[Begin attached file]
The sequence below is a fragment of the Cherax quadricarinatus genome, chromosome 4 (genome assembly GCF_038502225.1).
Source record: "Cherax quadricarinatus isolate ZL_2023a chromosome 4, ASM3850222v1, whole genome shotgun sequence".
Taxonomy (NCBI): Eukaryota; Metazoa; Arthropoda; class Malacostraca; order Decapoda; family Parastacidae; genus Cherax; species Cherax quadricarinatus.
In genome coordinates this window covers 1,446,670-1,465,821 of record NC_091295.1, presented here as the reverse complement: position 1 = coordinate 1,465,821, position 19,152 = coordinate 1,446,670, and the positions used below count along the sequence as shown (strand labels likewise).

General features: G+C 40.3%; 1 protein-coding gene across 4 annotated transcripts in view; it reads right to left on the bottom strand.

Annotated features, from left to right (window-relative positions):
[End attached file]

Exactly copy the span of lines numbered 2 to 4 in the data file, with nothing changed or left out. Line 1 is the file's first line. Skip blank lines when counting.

Source record: "Cherax quadricarinatus isolate ZL_2023a chromosome 4, ASM3850222v1, whole genome shotgun sequence".
Taxonomy (NCBI): Eukaryota; Metazoa; Arthropoda; class Malacostraca; order Decapoda; family Parastacidae; genus Cherax; species Cherax quadricarinatus.
In genome coordinates this window covers 1,446,670-1,465,821 of record NC_091295.1, presented here as the reverse complement: position 1 = coordinate 1,465,821, position 19,152 = coordinate 1,446,670, and the positions used below count along the sequence as shown (strand labels likewise).